Take the CME test and receive
1 ESMO - MORA point
- To understand that marginal zone B-cell lymphoma comprises three distinct entities and although they are related to their histogenetic origins, each displays its own clinical and biological characteristics that are reflected in the diagnosis, therapy and outcome
- To understand how the rarity and heterogeneity of marginal zone B-cell lymphoma impact the patient management
- To provide an update on the main features, clinical presentation, diagnosis, and treatment approaches for marginal zone B-cell lymphoma subtypes
Marginal zone lymphoma (MZL) is a group of indolent non-Hodgkin, B-cell lymphomas. In this module, the author tackles basic considerations with a distinction between nodal and extranodal lymphomas and describes MZL related entities, clinical presentation, diagnosis, genetics, treatment strategies, and outcomes.
Extranodal marginal zone B-cell lymphoma of the mucosa-associated lymphoid tissue (MALT lymphoma) comprises 7-8% of NHL cases, splenic 0.6-2%, and nodal MZL 1%. The author describes the characteristics of extranodal marginal zone B-cell lymphoma of MALT, clinical presentation of nodal MZL versus MALT, and, by describing the genetics of nodal and splenic MZL, elaborates treatment approaches for splenic MZL.
The next chapter covers the distribution of MALT lymphomas, the distinct mutation profiles in MALT lymphoma of various sites, clinical distribution, clinical outcomes according to MALT-IPI risk groups, bone marrow involvement, and risk of transformation.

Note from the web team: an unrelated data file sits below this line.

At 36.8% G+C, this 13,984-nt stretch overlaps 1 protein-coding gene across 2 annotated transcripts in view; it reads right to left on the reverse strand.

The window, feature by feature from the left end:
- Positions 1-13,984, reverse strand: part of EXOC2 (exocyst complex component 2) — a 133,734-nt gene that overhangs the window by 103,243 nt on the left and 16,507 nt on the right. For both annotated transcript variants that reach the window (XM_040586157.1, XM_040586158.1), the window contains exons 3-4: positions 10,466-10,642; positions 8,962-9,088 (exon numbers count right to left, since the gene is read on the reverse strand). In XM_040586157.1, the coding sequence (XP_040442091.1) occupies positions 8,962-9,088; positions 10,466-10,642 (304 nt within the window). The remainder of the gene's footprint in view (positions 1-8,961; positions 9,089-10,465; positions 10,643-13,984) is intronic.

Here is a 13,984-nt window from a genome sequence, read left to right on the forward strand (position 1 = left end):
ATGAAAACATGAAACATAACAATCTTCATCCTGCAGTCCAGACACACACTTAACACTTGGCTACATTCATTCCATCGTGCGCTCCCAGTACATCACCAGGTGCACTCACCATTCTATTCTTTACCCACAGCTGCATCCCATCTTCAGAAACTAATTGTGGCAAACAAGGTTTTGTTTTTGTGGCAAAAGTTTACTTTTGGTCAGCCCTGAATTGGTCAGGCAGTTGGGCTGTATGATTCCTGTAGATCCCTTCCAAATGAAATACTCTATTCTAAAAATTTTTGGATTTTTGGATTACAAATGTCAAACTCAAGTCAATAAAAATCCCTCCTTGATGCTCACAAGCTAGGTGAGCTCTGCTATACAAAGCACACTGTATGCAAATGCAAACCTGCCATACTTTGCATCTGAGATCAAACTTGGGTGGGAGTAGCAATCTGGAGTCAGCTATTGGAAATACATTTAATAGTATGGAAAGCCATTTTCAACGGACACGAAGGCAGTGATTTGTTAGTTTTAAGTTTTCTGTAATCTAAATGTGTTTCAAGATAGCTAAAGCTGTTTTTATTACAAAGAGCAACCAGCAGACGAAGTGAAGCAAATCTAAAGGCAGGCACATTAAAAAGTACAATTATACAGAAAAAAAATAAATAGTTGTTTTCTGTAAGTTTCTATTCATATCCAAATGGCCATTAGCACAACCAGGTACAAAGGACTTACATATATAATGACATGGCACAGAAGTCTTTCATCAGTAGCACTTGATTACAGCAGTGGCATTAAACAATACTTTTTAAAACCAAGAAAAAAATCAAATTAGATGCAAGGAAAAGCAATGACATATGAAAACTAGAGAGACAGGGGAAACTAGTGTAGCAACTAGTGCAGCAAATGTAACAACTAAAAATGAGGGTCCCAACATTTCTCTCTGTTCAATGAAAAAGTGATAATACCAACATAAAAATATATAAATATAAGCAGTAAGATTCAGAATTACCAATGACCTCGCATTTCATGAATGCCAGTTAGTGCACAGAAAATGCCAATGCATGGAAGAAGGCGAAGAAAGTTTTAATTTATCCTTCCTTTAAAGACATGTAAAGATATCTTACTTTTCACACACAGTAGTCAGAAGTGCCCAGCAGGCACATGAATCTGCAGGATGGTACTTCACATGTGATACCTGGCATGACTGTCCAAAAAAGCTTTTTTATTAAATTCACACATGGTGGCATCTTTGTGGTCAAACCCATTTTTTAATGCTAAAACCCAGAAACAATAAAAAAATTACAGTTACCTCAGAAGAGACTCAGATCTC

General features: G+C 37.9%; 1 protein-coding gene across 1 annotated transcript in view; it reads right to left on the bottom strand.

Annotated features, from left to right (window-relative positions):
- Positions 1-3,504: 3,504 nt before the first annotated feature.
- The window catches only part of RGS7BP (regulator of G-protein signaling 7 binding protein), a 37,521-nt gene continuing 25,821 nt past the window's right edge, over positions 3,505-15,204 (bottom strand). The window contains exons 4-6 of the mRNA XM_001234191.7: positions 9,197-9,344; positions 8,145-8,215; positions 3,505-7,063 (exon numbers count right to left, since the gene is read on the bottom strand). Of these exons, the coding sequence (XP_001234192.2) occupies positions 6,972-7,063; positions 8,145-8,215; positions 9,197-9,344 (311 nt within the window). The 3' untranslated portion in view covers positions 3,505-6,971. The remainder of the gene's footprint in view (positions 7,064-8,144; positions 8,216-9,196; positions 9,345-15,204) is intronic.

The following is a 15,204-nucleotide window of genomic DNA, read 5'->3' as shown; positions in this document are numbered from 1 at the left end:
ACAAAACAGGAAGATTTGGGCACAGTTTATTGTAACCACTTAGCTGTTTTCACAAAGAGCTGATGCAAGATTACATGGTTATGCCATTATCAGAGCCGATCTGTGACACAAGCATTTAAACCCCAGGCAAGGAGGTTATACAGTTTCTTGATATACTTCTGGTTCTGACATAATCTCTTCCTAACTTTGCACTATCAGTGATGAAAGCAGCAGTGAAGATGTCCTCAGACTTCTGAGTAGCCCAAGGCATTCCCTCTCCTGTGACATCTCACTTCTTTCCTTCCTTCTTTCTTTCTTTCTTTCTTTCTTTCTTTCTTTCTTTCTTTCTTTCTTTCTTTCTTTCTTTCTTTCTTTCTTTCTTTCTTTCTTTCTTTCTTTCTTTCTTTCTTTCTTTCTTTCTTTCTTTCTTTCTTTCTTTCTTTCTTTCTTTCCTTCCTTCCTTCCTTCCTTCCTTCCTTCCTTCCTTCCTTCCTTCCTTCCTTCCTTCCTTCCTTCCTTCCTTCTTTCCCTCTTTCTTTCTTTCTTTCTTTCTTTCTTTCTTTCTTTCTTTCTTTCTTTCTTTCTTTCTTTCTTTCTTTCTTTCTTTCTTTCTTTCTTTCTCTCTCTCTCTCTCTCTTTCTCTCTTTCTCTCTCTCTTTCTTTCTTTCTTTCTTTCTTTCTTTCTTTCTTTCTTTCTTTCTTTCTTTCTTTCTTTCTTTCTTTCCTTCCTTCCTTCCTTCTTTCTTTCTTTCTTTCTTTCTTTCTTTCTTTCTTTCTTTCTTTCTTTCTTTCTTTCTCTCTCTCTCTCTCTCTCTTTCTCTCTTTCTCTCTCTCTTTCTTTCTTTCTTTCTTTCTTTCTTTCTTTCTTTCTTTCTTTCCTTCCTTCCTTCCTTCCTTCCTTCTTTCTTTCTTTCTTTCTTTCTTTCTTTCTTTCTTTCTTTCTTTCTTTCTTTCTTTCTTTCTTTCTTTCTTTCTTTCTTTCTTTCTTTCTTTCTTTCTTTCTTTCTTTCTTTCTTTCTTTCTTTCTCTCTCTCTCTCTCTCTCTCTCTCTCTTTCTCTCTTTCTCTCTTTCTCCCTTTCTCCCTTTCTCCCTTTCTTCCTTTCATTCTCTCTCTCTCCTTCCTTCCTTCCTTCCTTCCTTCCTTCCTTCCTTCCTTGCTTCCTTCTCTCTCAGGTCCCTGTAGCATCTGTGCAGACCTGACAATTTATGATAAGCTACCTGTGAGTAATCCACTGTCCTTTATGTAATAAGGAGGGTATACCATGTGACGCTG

Furthermore, the author elaborates infections and MZL, Helicobacter pylori eradication therapy and its efficacy, treatment recommendations, assessment of response, MZL and autoimmune diseases, Helicobacter pylori-negative gastric MALT lymphoma, involvement of non-Helicobacter pylori Helicobacter infections, treatment recommendations beyond antibiotics, and long-term outcomes.
Moreover, the module gives an overview on radiotherapy for follicular and MZL, systemic treatment, radioimmunotherapy monoclonal antibodies, anti-CD20 treatment in MALT lymphoma and selected chemotherapy studies: upfront chemotherapy-based treatment of MALT lymphoma, chemotherapy-free approaches, and time to best response, delayed efficacy, study results with Bruton’s tyrosine kinase inhibitor, as well as results of chemotherapy versus immunotherapy.
The final part of the module provides a summary of the treatment recommendations for MALT lymphoma. Helicobacter pylori eradication is standard for gastric MALT lymphoma. Ocular adnexal MALT lymphoma may also be treated with antibiotics upfront. Both radiotherapy and systemic therapy may be applied in localised disease. The optimal systemic standard remains to be defined: chemotherapy (plus antibody) for quick remissions, and immunotherapy in patients with indolent disease.
Prof Raderer has declared financial interests:
Advisory Board, Personal: Gilead , Roche, Eli Lilly, Johnson & Johnson
Invited Speaker, Personal: Ipsen